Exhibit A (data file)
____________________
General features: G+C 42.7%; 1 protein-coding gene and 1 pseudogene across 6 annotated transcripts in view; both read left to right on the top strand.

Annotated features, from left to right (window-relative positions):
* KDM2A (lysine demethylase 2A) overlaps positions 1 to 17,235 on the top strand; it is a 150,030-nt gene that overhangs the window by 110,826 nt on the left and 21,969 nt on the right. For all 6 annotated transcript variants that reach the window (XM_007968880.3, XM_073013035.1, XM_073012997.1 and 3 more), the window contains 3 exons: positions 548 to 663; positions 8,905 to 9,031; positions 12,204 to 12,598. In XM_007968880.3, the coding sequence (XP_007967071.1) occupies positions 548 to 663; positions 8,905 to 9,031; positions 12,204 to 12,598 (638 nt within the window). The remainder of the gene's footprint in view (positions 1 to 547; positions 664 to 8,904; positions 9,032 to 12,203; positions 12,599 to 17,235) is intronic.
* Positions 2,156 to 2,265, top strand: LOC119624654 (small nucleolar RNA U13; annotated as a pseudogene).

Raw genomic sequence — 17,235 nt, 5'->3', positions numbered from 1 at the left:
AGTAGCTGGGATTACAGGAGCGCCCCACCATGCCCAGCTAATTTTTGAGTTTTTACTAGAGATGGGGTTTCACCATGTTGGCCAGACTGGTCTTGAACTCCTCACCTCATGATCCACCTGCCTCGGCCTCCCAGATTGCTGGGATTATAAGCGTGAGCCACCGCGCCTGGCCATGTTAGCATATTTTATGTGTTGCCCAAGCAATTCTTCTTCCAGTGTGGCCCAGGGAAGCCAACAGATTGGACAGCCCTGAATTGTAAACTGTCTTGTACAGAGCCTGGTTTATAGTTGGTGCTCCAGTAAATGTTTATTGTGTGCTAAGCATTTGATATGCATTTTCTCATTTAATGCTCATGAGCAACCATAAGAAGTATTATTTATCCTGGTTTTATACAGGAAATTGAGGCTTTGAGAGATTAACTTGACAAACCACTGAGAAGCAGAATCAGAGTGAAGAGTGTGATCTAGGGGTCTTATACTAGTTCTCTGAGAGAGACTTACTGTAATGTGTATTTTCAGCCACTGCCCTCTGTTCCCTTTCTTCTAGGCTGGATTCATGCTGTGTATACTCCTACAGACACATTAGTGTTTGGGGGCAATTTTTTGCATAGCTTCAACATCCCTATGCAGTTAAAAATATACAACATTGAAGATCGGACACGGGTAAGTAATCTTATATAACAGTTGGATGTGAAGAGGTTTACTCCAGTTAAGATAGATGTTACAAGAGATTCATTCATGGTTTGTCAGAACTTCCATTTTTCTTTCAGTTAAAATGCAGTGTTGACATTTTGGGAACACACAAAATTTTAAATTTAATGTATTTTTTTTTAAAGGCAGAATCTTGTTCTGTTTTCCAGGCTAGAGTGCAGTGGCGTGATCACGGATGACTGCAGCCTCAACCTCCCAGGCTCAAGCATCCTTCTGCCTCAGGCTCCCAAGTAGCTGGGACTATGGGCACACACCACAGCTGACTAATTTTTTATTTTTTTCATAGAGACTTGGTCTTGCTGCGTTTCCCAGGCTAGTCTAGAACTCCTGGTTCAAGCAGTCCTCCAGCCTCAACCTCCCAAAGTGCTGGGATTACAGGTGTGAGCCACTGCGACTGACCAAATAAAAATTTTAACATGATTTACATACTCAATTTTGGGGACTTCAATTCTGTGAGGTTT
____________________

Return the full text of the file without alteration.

General features: G+C 42.7%; 1 protein-coding gene and 1 pseudogene across 6 annotated transcripts in view; both read left to right on the top strand.

Annotated features, from left to right (window-relative positions):
* KDM2A (lysine demethylase 2A) overlaps positions 1 to 17,235 on the top strand; it is a 150,030-nt gene that overhangs the window by 110,826 nt on the left and 21,969 nt on the right. For all 6 annotated transcript variants that reach the window (XM_007968880.3, XM_073013035.1, XM_073012997.1 and 3 more), the window contains 3 exons: positions 548 to 663; positions 8,905 to 9,031; positions 12,204 to 12,598. In XM_007968880.3, the coding sequence (XP_007967071.1) occupies positions 548 to 663; positions 8,905 to 9,031; positions 12,204 to 12,598 (638 nt within the window). The remainder of the gene's footprint in view (positions 1 to 547; positions 664 to 8,904; positions 9,032 to 12,203; positions 12,599 to 17,235) is intronic.
* Positions 2,156 to 2,265, top strand: LOC119624654 (small nucleolar RNA U13; annotated as a pseudogene).

Raw genomic sequence — 17,235 nt, 5'->3', positions numbered from 1 at the left:
AGTAGCTGGGATTACAGGAGCGCCCCACCATGCCCAGCTAATTTTTGAGTTTTTACTAGAGATGGGGTTTCACCATGTTGGCCAGACTGGTCTTGAACTCCTCACCTCATGATCCACCTGCCTCGGCCTCCCAGATTGCTGGGATTATAAGCGTGAGCCACCGCGCCTGGCCATGTTAGCATATTTTATGTGTTGCCCAAGCAATTCTTCTTCCAGTGTGGCCCAGGGAAGCCAACAGATTGGACAGCCCTGAATTGTAAACTGTCTTGTACAGAGCCTGGTTTATAGTTGGTGCTCCAGTAAATGTTTATTGTGTGCTAAGCATTTGATATGCATTTTCTCATTTAATGCTCATGAGCAACCATAAGAAGTATTATTTATCCTGGTTTTATACAGGAAATTGAGGCTTTGAGAGATTAACTTGACAAACCACTGAGAAGCAGAATCAGAGTGAAGAGTGTGATCTAGGGGTCTTATACTAGTTCTCTGAGAGAGACTTACTGTAATGTGTATTTTCAGCCACTGCCCTCTGTTCCCTTTCTTCTAGGCTGGATTCATGCTGTGTATACTCCTACAGACACATTAGTGTTTGGGGGCAATTTTTTGCATAGCTTCAACATCCCTATGCAGTTAAAAATATACAACATTGAAGATCGGACACGGGTAAGTAATCTTATATAACAGTTGGATGTGAAGAGGTTTACTCCAGTTAAGATAGATGTTACAAGAGATTCATTCATGGTTTGTCAGAACTTCCATTTTTCTTTCAGTTAAAATGCAGTGTTGACATTTTGGGAACACACAAAATTTTAAATTTAATGTATTTTTTTTTAAAGGCAGAATCTTGTTCTGTTTTCCAGGCTAGAGTGCAGTGGCGTGATCACGGATGACTGCAGCCTCAACCTCCCAGGCTCAAGCATCCTTCTGCCTCAGGCTCCCAAGTAGCTGGGACTATGGGCACACACCACAGCTGACTAATTTTTTATTTTTTTCATAGAGACTTGGTCTTGCTGCGTTTCCCAGGCTAGTCTAGAACTCCTGGTTCAAGCAGTCCTCCAGCCTCAACCTCCCAAAGTGCTGGGATTACAGGTGTGAGCCACTGCGACTGACCAAATAAAAATTTTAACATGATTTACATACTCAATTTTGGGGACTTCAATTCTGTGAGGTTT